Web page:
millisUntilFinished = 46000;

    // Display how many seconds remain before the timer expires
    ((TextView) findViewById(R.id.CountDownTimerTextView)).setText(hours
            + ":" + minutes + ":" + millisUntilFinished / 1000);

    // In line with the suggestion provided by  jolivier - make the timer
    // the slave and  update its display every time the chronometer 
    // ticks        
    mChronometer
            .setOnChronometerTickListener(new Chronometer.OnChronometerTickListener() {

                @Override
                public void onChronometerTick(Chronometer chronometer) {

                    // Update the display for the chronometer
                    CharSequence text = chronometer.getText();                  
                    chronometer.setText(text);

                    // Update the display for the timer                 
                    // !!! BUG !!!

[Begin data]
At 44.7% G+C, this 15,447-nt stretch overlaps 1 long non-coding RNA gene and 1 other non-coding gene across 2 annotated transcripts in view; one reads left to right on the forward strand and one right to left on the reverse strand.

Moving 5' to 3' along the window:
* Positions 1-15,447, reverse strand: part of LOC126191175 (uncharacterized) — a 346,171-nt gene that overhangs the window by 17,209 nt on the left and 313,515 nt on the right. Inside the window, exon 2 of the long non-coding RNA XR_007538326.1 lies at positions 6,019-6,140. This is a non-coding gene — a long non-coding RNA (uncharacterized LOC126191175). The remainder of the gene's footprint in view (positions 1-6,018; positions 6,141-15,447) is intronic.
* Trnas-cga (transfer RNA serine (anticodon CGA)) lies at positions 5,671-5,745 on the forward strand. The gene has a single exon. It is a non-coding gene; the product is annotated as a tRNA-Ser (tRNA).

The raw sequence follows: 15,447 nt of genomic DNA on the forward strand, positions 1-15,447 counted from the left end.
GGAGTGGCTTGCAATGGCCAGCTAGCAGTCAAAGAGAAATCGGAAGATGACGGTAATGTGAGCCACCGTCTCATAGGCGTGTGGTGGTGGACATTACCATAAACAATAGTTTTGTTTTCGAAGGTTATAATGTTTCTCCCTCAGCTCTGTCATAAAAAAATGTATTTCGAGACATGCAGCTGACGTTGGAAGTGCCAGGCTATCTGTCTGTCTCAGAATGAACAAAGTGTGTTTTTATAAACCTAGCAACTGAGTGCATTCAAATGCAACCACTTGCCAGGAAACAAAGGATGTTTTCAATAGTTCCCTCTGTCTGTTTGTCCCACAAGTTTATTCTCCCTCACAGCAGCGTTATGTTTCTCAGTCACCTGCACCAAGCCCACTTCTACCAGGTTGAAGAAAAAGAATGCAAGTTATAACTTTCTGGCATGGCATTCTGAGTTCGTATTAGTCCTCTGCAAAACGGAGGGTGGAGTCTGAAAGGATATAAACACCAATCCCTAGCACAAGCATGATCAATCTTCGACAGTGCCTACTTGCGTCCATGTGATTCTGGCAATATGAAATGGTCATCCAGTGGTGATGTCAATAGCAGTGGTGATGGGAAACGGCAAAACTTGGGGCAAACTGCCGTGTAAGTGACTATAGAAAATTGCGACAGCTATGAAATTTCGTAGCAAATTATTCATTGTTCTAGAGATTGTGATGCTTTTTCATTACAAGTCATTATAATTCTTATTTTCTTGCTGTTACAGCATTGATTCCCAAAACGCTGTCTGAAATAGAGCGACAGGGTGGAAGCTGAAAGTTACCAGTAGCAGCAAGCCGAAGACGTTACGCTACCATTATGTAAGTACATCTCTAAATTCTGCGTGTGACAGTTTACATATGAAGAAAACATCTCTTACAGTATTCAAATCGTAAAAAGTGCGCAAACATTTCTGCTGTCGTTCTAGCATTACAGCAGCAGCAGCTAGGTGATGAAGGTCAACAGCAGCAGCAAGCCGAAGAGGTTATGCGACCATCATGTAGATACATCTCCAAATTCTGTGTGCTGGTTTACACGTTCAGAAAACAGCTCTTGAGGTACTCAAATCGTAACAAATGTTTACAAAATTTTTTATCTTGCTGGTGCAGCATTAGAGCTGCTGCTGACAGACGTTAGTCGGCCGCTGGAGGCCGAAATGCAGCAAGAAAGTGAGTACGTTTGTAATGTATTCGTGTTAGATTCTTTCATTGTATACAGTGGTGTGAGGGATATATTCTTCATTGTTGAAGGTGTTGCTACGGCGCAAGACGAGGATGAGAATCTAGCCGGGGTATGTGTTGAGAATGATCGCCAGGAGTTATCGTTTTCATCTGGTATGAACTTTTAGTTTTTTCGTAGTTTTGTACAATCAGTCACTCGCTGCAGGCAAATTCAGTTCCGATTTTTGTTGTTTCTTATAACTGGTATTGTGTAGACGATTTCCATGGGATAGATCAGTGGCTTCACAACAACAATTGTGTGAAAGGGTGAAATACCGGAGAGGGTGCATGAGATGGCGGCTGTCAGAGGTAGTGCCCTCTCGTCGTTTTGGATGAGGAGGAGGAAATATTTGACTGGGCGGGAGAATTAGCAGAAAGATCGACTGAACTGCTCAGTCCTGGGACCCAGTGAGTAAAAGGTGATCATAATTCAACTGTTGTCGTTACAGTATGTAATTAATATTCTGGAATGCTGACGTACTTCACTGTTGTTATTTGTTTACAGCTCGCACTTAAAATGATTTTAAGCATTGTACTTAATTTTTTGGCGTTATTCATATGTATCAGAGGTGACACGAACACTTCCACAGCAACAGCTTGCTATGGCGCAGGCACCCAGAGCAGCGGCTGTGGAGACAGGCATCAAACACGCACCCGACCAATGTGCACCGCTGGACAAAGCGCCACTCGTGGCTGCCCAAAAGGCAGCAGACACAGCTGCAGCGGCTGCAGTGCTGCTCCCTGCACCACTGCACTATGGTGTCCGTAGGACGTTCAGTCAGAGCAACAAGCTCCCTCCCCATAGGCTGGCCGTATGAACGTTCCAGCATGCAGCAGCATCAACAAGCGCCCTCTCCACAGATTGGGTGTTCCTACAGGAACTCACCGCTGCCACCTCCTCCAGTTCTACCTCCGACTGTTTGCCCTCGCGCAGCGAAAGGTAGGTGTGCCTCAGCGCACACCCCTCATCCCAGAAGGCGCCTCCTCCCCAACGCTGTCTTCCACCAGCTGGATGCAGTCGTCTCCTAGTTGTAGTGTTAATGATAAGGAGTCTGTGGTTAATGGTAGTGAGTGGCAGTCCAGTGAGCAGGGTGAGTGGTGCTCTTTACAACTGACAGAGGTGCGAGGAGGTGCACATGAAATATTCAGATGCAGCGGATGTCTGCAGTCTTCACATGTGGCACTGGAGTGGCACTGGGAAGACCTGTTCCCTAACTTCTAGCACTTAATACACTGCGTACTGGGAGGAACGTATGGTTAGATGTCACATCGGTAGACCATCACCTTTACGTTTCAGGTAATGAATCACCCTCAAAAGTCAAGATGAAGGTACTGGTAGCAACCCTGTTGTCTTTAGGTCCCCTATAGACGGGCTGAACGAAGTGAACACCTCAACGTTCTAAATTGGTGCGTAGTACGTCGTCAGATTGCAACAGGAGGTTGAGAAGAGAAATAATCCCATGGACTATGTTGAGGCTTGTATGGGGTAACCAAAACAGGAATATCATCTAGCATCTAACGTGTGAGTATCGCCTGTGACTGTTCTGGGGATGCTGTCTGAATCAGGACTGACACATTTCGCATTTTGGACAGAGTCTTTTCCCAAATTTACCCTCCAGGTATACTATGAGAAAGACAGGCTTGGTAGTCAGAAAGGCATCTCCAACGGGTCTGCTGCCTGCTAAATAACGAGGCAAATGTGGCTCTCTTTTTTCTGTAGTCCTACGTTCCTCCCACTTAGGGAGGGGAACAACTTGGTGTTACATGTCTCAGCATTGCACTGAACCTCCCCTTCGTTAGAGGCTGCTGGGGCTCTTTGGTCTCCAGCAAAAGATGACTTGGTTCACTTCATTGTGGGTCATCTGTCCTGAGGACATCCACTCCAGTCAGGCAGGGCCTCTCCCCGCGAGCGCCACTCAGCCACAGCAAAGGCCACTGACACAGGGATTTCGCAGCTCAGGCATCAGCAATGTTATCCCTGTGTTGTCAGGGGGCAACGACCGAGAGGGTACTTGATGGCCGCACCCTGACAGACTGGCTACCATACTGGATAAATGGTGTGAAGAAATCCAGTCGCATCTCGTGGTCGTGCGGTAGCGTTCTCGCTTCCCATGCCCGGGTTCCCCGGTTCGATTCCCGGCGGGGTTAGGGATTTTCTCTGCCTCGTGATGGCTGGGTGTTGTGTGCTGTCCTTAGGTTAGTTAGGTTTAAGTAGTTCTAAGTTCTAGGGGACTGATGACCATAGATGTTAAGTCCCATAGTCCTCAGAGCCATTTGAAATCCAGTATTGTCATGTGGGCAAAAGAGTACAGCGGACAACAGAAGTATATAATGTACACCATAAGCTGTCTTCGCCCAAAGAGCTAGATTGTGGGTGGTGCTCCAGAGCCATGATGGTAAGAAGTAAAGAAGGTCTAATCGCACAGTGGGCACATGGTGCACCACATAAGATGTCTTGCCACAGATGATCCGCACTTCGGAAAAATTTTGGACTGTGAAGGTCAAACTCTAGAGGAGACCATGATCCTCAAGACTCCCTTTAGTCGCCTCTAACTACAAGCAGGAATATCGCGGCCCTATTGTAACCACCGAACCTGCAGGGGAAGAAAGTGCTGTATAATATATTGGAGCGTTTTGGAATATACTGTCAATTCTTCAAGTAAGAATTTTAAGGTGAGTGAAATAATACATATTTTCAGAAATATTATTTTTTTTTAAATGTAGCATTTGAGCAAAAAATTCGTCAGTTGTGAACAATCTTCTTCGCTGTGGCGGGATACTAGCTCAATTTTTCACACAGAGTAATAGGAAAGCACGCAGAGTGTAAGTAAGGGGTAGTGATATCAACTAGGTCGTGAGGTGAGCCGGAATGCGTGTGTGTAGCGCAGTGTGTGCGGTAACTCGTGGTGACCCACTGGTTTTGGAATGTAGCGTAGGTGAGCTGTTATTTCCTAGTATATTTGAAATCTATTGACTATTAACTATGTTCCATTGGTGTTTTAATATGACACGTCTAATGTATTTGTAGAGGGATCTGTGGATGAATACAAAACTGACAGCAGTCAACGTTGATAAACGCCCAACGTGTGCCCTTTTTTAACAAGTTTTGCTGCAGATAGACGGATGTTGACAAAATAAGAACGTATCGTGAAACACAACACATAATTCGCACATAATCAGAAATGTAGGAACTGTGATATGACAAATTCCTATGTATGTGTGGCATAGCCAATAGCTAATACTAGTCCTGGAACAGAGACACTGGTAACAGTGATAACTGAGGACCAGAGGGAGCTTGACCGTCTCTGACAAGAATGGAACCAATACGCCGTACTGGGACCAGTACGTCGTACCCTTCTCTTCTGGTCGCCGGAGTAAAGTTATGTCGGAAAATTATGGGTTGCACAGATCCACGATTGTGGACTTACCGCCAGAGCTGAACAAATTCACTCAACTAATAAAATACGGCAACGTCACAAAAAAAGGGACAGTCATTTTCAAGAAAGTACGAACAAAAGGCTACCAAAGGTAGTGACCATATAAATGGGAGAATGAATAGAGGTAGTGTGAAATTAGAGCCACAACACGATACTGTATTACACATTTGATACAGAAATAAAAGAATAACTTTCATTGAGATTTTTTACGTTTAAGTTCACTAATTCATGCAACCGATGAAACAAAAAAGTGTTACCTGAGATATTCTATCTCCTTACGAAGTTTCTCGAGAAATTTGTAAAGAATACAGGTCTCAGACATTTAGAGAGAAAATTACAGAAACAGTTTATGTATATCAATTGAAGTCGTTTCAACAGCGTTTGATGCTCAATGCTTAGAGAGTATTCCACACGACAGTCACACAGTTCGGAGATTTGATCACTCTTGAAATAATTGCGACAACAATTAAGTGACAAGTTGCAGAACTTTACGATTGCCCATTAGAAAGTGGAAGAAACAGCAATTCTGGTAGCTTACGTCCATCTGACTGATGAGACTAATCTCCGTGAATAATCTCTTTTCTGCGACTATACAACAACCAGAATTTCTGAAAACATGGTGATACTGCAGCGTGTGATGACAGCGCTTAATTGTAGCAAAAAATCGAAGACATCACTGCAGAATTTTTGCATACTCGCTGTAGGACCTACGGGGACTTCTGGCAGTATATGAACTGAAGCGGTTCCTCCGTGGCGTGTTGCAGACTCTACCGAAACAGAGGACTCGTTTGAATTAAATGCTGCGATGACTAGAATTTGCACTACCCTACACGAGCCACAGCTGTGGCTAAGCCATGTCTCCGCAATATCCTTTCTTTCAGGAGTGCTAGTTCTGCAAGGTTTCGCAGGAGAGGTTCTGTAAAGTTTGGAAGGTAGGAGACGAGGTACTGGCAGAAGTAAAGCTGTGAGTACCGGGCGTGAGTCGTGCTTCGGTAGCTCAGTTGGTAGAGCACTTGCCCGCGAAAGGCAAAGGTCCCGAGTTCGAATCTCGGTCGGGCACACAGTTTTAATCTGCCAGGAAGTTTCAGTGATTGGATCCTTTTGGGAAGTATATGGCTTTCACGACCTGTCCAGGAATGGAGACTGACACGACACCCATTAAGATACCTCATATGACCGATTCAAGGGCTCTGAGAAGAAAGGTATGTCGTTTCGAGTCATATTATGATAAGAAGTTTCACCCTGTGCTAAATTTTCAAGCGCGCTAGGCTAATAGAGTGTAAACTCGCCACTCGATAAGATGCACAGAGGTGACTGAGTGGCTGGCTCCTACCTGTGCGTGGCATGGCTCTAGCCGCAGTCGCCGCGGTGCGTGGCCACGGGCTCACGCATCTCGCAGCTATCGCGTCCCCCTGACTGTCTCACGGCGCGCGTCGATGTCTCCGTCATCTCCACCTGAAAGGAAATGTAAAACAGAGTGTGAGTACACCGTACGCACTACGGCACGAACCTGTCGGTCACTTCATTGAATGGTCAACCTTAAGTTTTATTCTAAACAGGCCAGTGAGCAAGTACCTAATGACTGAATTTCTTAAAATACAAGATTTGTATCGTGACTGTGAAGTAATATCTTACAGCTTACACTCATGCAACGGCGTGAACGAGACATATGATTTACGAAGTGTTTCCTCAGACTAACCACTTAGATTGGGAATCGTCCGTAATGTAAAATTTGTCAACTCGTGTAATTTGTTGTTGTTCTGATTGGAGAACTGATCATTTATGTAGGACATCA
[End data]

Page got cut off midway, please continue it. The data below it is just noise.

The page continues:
// Looks like onChronometerTick is called at the 0th second
                    // and this causes an off by two error if a count down timer
                    // is being implemented. Fixed it with this hack. There's gotta
                    // be a more elegant solution, though.
                    if(counter >= 2) {
                        millisUntilFinished1 = millisUntilFinished1 - 1000;
                        counter = 2;
                    }
                    counter++;

                    if (millisUntilFinished >= 0) {

                        long seconds = (long) (millisUntilFinished / 1000);
                        long minutes = (long) ((millisUntilFinished / 1000) / 60);
                        long hours = (long) (((millisUntilFinished / 1000) / 60) / 60);